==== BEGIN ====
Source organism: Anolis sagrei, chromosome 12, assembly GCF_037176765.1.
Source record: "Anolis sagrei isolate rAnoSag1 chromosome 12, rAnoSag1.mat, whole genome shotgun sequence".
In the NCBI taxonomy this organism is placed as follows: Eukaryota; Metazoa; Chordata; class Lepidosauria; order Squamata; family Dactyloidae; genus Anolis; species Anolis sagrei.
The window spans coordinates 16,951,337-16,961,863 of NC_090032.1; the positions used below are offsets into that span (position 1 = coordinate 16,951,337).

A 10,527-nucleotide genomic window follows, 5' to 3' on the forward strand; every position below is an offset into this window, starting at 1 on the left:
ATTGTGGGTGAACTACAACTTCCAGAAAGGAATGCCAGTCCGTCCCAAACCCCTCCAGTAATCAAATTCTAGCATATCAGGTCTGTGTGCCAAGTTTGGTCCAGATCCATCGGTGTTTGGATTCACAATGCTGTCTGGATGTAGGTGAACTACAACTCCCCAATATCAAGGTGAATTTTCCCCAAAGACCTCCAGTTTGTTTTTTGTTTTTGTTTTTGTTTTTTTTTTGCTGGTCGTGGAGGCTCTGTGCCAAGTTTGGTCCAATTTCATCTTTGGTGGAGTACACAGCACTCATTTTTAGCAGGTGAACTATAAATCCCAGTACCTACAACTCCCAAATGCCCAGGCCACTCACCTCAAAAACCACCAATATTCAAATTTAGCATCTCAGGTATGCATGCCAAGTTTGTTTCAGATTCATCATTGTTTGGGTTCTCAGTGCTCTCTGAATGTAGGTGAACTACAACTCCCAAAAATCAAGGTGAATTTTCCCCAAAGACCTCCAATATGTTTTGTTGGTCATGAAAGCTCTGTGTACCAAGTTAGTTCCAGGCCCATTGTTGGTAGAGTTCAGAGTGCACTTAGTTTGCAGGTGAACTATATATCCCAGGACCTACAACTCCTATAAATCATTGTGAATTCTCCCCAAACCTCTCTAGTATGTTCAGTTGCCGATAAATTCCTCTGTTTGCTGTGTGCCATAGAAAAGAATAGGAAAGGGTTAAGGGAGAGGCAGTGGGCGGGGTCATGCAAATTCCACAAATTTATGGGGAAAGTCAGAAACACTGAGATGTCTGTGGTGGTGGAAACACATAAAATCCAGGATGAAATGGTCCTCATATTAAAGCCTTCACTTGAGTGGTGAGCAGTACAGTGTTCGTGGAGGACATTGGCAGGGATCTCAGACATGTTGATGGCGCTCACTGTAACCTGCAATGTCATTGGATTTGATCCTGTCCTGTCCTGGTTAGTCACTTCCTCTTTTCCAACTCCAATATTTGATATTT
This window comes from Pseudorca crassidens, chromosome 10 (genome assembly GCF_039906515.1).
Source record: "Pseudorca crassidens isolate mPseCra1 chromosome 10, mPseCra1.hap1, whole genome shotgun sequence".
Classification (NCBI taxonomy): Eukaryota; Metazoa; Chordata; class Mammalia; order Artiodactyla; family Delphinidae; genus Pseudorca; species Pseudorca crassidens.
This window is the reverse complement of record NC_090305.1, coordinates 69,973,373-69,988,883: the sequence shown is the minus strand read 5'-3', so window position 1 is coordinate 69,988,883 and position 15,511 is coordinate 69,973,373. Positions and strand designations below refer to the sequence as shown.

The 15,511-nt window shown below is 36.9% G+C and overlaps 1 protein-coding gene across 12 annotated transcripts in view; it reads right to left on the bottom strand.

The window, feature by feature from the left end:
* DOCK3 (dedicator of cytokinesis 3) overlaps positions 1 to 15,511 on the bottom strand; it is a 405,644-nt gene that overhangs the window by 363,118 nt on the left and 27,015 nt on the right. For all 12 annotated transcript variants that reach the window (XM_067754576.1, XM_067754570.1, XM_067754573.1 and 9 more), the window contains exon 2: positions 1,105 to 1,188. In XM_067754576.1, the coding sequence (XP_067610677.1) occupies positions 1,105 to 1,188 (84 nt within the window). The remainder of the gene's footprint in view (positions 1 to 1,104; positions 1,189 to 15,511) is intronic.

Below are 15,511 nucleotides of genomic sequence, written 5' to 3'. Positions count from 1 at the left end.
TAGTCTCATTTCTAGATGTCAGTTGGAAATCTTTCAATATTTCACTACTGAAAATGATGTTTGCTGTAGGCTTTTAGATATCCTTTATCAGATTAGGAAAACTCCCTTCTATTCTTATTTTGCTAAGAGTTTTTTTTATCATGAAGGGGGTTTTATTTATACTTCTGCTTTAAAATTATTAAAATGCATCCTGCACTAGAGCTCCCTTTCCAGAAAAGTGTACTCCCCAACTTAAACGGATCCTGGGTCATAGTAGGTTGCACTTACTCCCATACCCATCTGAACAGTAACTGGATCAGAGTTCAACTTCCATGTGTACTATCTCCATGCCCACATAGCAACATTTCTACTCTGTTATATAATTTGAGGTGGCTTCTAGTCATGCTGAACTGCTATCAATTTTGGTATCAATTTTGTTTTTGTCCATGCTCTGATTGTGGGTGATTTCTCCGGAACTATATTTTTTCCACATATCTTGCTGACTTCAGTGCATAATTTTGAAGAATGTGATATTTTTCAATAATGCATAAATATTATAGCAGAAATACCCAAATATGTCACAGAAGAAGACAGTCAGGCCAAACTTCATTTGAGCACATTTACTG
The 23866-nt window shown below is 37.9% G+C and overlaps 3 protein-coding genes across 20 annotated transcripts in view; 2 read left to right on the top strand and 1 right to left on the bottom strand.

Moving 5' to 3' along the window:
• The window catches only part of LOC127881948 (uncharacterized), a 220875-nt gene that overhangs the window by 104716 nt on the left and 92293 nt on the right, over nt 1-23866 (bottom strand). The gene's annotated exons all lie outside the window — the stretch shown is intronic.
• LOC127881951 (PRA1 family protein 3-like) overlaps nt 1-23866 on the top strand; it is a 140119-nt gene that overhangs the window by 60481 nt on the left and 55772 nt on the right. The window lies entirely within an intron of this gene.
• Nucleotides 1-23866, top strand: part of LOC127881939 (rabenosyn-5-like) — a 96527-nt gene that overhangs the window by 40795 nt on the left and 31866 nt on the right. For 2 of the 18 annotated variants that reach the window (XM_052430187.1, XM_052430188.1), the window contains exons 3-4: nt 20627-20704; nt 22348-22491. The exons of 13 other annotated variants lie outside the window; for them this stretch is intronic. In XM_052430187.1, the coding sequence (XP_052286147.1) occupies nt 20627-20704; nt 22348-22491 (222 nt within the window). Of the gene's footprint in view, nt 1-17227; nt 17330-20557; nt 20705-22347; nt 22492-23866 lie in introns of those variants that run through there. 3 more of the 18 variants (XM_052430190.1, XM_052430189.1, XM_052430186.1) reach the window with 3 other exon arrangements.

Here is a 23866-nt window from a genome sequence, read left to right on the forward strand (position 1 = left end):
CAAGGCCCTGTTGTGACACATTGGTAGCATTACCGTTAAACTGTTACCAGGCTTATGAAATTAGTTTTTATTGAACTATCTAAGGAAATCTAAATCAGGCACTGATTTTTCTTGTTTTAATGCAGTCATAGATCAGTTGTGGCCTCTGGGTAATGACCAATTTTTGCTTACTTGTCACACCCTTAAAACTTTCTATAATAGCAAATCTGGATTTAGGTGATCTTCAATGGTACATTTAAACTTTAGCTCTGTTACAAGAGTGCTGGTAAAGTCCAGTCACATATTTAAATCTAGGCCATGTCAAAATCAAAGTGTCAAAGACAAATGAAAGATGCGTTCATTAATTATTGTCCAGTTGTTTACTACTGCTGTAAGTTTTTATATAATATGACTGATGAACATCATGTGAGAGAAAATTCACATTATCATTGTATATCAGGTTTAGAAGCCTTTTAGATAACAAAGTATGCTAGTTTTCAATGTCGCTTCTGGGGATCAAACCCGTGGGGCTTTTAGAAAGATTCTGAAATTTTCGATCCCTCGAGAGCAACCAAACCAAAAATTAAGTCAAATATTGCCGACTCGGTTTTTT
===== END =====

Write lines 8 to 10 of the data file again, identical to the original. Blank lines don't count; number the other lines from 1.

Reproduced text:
Source record: "Pseudorca crassidens isolate mPseCra1 chromosome 10, mPseCra1.hap1, whole genome shotgun sequence".
Classification (NCBI taxonomy): Eukaryota; Metazoa; Chordata; class Mammalia; order Artiodactyla; family Delphinidae; genus Pseudorca; species Pseudorca crassidens.
This window is the reverse complement of record NC_090305.1, coordinates 69,973,373-69,988,883: the sequence shown is the minus strand read 5'-3', so window position 1 is coordinate 69,988,883 and position 15,511 is coordinate 69,973,373. Positions and strand designations below refer to the sequence as shown.